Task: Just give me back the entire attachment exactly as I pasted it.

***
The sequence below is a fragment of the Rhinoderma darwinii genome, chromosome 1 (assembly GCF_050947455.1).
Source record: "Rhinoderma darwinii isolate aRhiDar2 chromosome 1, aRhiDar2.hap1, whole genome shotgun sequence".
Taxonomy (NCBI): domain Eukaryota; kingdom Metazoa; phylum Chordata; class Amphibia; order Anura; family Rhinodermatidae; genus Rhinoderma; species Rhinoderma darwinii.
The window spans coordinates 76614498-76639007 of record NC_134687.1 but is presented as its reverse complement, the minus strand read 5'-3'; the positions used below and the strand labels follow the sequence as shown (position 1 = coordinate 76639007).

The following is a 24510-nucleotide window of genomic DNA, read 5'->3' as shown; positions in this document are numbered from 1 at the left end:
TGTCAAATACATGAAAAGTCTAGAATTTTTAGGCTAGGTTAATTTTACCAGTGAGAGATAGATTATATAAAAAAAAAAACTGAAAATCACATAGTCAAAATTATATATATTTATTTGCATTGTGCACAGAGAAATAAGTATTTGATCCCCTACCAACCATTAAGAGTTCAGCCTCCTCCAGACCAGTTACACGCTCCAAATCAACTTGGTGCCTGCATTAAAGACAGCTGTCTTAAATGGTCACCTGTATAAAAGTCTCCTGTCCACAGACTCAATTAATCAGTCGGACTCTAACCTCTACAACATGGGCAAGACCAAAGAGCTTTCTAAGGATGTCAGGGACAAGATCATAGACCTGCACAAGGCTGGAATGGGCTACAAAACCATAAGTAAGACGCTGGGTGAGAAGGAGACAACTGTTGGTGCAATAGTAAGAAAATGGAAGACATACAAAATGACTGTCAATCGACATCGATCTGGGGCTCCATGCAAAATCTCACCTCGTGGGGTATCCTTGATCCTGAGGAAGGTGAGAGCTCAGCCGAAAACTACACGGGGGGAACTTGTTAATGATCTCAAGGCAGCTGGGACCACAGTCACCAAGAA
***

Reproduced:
The sequence below is a fragment of the Rhinoderma darwinii genome, chromosome 1 (assembly GCF_050947455.1).
Source record: "Rhinoderma darwinii isolate aRhiDar2 chromosome 1, aRhiDar2.hap1, whole genome shotgun sequence".
Taxonomy (NCBI): domain Eukaryota; kingdom Metazoa; phylum Chordata; class Amphibia; order Anura; family Rhinodermatidae; genus Rhinoderma; species Rhinoderma darwinii.
The window spans coordinates 76614498-76639007 of record NC_134687.1 but is presented as its reverse complement, the minus strand read 5'-3'; the positions used below and the strand labels follow the sequence as shown (position 1 = coordinate 76639007).

The following is a 24510-nucleotide window of genomic DNA, read 5'->3' as shown; positions in this document are numbered from 1 at the left end:
TGTCAAATACATGAAAAGTCTAGAATTTTTAGGCTAGGTTAATTTTACCAGTGAGAGATAGATTATATAAAAAAAAAAACTGAAAATCACATAGTCAAAATTATATATATTTATTTGCATTGTGCACAGAGAAATAAGTATTTGATCCCCTACCAACCATTAAGAGTTCAGCCTCCTCCAGACCAGTTACACGCTCCAAATCAACTTGGTGCCTGCATTAAAGACAGCTGTCTTAAATGGTCACCTGTATAAAAGTCTCCTGTCCACAGACTCAATTAATCAGTCGGACTCTAACCTCTACAACATGGGCAAGACCAAAGAGCTTTCTAAGGATGTCAGGGACAAGATCATAGACCTGCACAAGGCTGGAATGGGCTACAAAACCATAAGTAAGACGCTGGGTGAGAAGGAGACAACTGTTGGTGCAATAGTAAGAAAATGGAAGACATACAAAATGACTGTCAATCGACATCGATCTGGGGCTCCATGCAAAATCTCACCTCGTGGGGTATCCTTGATCCTGAGGAAGGTGAGAGCTCAGCCGAAAACTACACGGGGGGAACTTGTTAATGATCTCAAGGCAGCTGGGACCACAGTCACCAAGAA